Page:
When a customer is considering a power meter or crank purchase one of the most common questions I am asked is which crank arm length or gear choice is "best." This is usually followed by an "I heard that..." or "my coach said.." crank length/gearing is the "best". The truth is that these choices and decisions are as varied as cyclists. There are some basics that will get you in the right ball park, but making a choice between a 170mm or 172.5mm crank arm, or 11-23 vs 12-25 cassette requires data and experimentation, by the individual cyclist. Generalizations have no place here as there are a large number and wide variety of factors that will determine what gearing choice and crank arm length is best. But ultimately the goal should be determining the right combination of these choices that produces the highest amount of power (wattage) at the lowest metabolic cost (heart rate). The good news is that this type of experimentation does not require a clinical setting. With the advent of power meters, heart rate monitors, and a myriad of uploadable data points a cyclist can experiment with some of these factors and gather enough data over time to make educated decisions. This will require a level of patience and diligence. If you thought this article was going to roll this up for you I am afraid you will be disappointed. But I will refrain from going into a complex scientific dissertation and try to keep things on an actionable level, and keep this article specific to road cyclists.
What are some of these "factors' that will determine the highest power to lowest metabolic cost? To name just a few...
- Biological and Biomechanical Factors: Femur length, foot length, insertion point of tendons, muscle fiber make up (slow vs fast twitch), Q factor, and body asymmetry will all affect your mechanical advantage (crank arm length) and gearing. Even if you assume two riders with the exact same body proportions (height, bone length, foot size, etc.) but one being endomorphic (large muscled) and the other ectomorphic (slight stature) their optimal crank length and gear choices may be completely different. This is why making choices based solely on height or inseam length may not yield the most efficient results.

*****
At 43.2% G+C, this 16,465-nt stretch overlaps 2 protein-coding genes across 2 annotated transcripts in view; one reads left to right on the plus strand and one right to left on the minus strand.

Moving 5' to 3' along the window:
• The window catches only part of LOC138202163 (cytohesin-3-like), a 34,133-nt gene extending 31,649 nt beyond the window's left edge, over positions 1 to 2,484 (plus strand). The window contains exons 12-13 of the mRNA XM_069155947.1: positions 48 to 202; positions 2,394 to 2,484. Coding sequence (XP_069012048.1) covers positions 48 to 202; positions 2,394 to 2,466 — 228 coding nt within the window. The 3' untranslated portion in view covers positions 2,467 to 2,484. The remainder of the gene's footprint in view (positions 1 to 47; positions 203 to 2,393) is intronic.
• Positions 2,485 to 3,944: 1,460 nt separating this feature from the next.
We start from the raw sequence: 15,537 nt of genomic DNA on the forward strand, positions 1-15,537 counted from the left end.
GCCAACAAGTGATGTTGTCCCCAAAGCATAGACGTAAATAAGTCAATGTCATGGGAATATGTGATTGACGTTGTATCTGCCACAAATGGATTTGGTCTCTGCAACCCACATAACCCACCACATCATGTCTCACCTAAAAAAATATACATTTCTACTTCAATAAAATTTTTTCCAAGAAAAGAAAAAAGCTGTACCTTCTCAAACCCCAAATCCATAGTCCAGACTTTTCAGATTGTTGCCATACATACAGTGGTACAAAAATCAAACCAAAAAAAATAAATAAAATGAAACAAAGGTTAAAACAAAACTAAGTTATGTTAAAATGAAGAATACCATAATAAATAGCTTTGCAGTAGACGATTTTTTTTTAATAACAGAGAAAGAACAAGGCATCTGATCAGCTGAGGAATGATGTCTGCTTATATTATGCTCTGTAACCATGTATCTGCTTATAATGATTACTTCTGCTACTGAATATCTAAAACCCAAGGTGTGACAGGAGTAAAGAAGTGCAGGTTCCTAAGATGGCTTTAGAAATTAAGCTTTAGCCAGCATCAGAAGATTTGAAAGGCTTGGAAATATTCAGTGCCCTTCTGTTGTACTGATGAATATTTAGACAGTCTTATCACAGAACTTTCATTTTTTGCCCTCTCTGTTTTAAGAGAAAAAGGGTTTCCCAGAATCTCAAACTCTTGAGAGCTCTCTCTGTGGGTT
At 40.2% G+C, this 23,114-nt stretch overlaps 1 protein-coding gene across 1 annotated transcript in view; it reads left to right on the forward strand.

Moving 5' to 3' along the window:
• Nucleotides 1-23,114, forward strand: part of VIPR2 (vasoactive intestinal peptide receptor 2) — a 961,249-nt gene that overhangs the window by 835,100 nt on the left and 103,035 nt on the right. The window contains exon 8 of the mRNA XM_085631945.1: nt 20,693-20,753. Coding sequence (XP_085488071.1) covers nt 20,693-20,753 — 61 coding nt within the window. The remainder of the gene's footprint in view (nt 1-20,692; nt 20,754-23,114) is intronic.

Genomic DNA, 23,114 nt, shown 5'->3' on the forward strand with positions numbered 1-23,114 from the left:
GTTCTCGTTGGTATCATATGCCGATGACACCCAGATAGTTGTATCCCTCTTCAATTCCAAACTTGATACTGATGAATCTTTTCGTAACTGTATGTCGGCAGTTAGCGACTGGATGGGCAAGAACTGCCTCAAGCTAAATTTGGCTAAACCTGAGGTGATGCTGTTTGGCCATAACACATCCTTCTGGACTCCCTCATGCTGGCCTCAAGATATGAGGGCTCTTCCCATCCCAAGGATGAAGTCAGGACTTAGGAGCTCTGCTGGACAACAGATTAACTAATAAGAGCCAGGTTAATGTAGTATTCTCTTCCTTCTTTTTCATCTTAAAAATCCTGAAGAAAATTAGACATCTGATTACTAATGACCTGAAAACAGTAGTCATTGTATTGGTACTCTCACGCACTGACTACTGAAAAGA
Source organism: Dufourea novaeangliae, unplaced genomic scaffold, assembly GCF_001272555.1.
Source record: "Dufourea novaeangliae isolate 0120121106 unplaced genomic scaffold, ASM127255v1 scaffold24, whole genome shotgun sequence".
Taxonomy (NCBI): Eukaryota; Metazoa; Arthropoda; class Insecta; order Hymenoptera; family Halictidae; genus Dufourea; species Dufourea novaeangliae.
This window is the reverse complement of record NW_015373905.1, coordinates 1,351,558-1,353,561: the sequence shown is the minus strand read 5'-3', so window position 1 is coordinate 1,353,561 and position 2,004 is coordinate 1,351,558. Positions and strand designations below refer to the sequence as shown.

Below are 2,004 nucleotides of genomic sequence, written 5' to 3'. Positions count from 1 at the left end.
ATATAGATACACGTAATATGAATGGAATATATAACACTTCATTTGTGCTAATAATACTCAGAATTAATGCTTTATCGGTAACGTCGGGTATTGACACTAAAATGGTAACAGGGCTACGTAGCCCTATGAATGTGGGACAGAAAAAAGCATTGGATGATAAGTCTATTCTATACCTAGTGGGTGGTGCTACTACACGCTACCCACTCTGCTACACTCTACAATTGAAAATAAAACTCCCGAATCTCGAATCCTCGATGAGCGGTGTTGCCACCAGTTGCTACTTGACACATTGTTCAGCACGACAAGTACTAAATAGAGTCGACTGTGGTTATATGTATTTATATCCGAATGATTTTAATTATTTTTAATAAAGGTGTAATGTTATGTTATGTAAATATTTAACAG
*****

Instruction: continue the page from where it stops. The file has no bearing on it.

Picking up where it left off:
- Fit and Position Factors: Changing gearing or crank length on a poorly fitted bike is putting the cart way before the horse. Crank length is the length of your lever arm, and generally speaking a longer lever arm produces more mechanical advantage. But there is obviously a point of diminishing returns or every cyclist would be riding long crank arms. A crank arm that is too long produces more dead spots in the pedal stroke and an choppy pedal stroke. There may be more mechanical advantage but under high load power can decrease. Your knees may also be poking you in the rib cage. But some of the same disadvantages occur with a saddle that is too low. A rider that is positioned too high, low, behind or in front of the bottom bracket is not efficient. A rider that is assuming a position too aggressive for their flexibility will not be efficient. A rider with ill positioned cleats will not be efficient. A rider that is uncomfortable will not be efficient. You get the point; if you are not fitted correctly changing mechanical factors will not improve your efficiency.